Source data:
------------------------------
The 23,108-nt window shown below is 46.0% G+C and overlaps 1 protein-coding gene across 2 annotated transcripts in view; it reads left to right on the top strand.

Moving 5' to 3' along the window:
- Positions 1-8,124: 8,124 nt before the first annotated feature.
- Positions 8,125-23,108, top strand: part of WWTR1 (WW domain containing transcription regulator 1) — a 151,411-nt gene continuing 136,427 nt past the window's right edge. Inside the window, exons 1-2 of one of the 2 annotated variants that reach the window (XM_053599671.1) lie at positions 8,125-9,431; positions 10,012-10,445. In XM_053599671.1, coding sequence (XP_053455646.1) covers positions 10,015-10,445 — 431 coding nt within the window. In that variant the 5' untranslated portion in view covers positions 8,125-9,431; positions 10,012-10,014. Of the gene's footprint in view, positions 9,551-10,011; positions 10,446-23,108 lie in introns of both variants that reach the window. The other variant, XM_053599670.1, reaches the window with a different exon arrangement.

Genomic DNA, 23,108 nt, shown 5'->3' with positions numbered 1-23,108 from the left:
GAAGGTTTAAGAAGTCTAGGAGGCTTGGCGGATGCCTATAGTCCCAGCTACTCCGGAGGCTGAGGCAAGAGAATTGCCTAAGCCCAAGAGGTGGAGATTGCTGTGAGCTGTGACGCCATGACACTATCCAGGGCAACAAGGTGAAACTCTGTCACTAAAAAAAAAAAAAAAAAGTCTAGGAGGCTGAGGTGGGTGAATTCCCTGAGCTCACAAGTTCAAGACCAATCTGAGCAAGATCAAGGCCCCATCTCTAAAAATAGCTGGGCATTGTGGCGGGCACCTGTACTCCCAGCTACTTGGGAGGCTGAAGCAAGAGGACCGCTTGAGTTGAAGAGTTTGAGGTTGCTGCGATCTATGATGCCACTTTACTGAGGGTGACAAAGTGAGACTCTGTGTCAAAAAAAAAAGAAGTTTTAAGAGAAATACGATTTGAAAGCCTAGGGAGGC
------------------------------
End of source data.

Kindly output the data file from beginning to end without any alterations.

The 23,108-nt window shown below is 46.0% G+C and overlaps 1 protein-coding gene across 2 annotated transcripts in view; it reads left to right on the top strand.

Moving 5' to 3' along the window:
- Positions 1-8,124: 8,124 nt before the first annotated feature.
- Positions 8,125-23,108, top strand: part of WWTR1 (WW domain containing transcription regulator 1) — a 151,411-nt gene continuing 136,427 nt past the window's right edge. Inside the window, exons 1-2 of one of the 2 annotated variants that reach the window (XM_053599671.1) lie at positions 8,125-9,431; positions 10,012-10,445. In XM_053599671.1, coding sequence (XP_053455646.1) covers positions 10,015-10,445 — 431 coding nt within the window. In that variant the 5' untranslated portion in view covers positions 8,125-9,431; positions 10,012-10,014. Of the gene's footprint in view, positions 9,551-10,011; positions 10,446-23,108 lie in introns of both variants that reach the window. The other variant, XM_053599670.1, reaches the window with a different exon arrangement.

Genomic DNA, 23,108 nt, shown 5'->3' with positions numbered 1-23,108 from the left:
GAAGGTTTAAGAAGTCTAGGAGGCTTGGCGGATGCCTATAGTCCCAGCTACTCCGGAGGCTGAGGCAAGAGAATTGCCTAAGCCCAAGAGGTGGAGATTGCTGTGAGCTGTGACGCCATGACACTATCCAGGGCAACAAGGTGAAACTCTGTCACTAAAAAAAAAAAAAAAAAGTCTAGGAGGCTGAGGTGGGTGAATTCCCTGAGCTCACAAGTTCAAGACCAATCTGAGCAAGATCAAGGCCCCATCTCTAAAAATAGCTGGGCATTGTGGCGGGCACCTGTACTCCCAGCTACTTGGGAGGCTGAAGCAAGAGGACCGCTTGAGTTGAAGAGTTTGAGGTTGCTGCGATCTATGATGCCACTTTACTGAGGGTGACAAAGTGAGACTCTGTGTCAAAAAAAAAAGAAGTTTTAAGAGAAATACGATTTGAAAGCCTAGGGAGGC